Prologue, Chapters 1-6
The second Charlie Parker opens with horrible things happening at opposite ends of a stretch of woods. At one, two FBI agents listen in on what they believe to be a standard cash drop between local gangsters and the Cambodian mob that turns into a hit on the Cambodians, ending with virtually everyone dead. At the other, an elderly woman escapes from a nursing home, knocking out a guard and taking his gun, evading a police manhunt before killing herself, all in her efforts to get away from, or face, “Caleb Kyle,” the local bogeyman. Parker is largely unaware of this, alternating fixing his grandfather’s home in rural Maine and helping a family friend, Rita, extract some long overdue child support money from her ex-husband, Billy Purdue, a small time crook who has, in the past, done some work with the local gangsters who were out killing Cambodians the other night.
Parker’s life hasn’t completely settled from the events of the last book. Rachel is refusing to speak with him, and at the funeral for a cop friend of Parker’s, Walter Cole refuses to speak to him as well. The only bright spot, such as it is, is Parker’s acquiring of a private investigator’s license, though the only work he has been offered is corporate espionage cases that he feels are unseemly and beneath him. That, and a visit from Ellen Cole, Walter’s daughter, who is camping in the Maine woods with her boyfriend. But even these bright spots are troubled by the arrival in town of a fat, oily, palpably corrupt man looking for Billy Purdue, who has disappeared since his run-in with Parker. The clear implication is that the money that Purdue used to pay his child support came from very bad men who would like it back.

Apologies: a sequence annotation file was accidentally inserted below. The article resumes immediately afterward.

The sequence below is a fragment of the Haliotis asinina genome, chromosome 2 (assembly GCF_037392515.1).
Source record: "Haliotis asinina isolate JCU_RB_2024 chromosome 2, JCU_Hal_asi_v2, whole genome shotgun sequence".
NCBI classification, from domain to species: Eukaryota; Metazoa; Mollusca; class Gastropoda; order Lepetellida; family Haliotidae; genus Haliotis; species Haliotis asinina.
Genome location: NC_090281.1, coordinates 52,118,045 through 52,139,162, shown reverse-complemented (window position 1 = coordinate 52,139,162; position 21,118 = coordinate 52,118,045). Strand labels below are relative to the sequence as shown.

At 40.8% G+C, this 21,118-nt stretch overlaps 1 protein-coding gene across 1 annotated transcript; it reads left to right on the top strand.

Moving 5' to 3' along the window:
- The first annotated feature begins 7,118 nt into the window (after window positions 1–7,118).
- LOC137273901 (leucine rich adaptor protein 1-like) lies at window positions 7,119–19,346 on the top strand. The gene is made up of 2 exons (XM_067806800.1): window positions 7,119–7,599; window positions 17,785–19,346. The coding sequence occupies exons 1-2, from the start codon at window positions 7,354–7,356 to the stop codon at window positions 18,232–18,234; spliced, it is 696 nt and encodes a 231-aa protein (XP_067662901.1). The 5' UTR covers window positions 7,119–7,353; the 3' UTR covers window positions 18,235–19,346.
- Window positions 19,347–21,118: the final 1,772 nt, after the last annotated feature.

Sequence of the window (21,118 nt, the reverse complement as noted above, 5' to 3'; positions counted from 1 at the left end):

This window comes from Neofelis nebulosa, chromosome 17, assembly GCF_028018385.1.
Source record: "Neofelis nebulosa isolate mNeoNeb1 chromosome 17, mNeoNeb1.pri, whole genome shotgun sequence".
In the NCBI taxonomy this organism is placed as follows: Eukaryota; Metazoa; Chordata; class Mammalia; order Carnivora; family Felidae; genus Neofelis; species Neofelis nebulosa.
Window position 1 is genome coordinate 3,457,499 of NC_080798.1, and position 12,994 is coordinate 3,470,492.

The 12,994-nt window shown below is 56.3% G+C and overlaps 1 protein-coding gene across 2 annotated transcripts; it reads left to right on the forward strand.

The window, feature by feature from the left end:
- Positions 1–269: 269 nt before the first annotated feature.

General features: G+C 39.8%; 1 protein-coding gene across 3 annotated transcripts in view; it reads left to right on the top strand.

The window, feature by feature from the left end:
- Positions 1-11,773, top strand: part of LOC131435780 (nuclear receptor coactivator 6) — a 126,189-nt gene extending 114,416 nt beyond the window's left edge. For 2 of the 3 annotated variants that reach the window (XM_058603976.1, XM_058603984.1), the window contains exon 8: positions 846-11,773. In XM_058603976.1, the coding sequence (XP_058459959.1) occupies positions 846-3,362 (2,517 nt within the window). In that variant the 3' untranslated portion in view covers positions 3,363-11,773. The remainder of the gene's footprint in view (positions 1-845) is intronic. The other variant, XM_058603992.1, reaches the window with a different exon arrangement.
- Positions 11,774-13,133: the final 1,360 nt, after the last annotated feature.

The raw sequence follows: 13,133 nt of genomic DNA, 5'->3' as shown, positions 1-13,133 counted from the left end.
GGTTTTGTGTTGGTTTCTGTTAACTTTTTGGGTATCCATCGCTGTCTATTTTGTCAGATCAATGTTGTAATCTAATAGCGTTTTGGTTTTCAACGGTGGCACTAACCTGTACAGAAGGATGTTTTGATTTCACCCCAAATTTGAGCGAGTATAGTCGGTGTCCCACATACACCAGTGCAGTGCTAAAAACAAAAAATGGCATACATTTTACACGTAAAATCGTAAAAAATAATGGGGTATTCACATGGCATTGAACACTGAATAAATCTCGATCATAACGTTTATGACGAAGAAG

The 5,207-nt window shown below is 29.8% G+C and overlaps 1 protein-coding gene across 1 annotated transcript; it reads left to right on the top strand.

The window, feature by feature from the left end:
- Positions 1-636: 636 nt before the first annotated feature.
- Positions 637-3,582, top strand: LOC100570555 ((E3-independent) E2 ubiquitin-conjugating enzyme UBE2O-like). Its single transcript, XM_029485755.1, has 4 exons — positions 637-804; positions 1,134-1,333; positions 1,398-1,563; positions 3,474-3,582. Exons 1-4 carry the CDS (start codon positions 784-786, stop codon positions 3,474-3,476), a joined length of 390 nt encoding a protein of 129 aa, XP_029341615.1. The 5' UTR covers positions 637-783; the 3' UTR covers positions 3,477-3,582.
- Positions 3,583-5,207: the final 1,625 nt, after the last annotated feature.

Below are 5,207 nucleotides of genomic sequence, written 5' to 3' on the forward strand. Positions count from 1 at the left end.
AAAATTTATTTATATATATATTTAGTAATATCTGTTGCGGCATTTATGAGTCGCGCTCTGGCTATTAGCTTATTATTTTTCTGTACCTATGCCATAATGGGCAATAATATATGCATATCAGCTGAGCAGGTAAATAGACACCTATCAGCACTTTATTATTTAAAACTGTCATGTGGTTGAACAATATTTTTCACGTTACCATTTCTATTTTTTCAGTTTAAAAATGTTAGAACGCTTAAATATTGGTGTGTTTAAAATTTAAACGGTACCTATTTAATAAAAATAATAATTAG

Everything goes to hell, naturally, the next day. Parker wakes up to discover footprints and a child’s toy in his house, and makes the realization that someone broke into his home and watched him while he slept, leaving the toy as some sort of message. This is confirmed when Ellis Howard, the local sheriff, arrives and confirms Parker’s movements after telling him that Rita and her son Donald have been killed. The suspicion is that Purdue has killed them and skipped town, but Parker doesn’t believe the evidence suggests that. Rita was strangled, and then her lips sewn shut-a message intended for someone. Donald had his head bashed into a wall, and Donald’s death in particular suggests it is unlikely that Purdue would be the killer, even in the case of a custody or support argument.
The parallels to Parker’s own loss are an obvious drive to the narrative; in both this and the last book Parker is motivated by the death of a mother and child. It’s the sort of plot similarity that could suggest an overuse of a problematic trope, but in context here it plays out more of a factor of Parker’s personality. He is driven to help people, to prevent tragedies, and when he fails he becomes more determined. That the murders are staged as messages, combined with the break-in at his own home, also reinforces the theme of Parker being dragged into these situations by outside forces, compelled to become involved. The fat man is interesting as well. Moral corruption expressed as physical ugliness is a recurring feature of the villains of Connolly’s books-though not exclusively, both villains in the previous novel had pleasant shells hiding their depravity. The actual, physical corruption though does play into the more supernatural elements of the series as the books progress.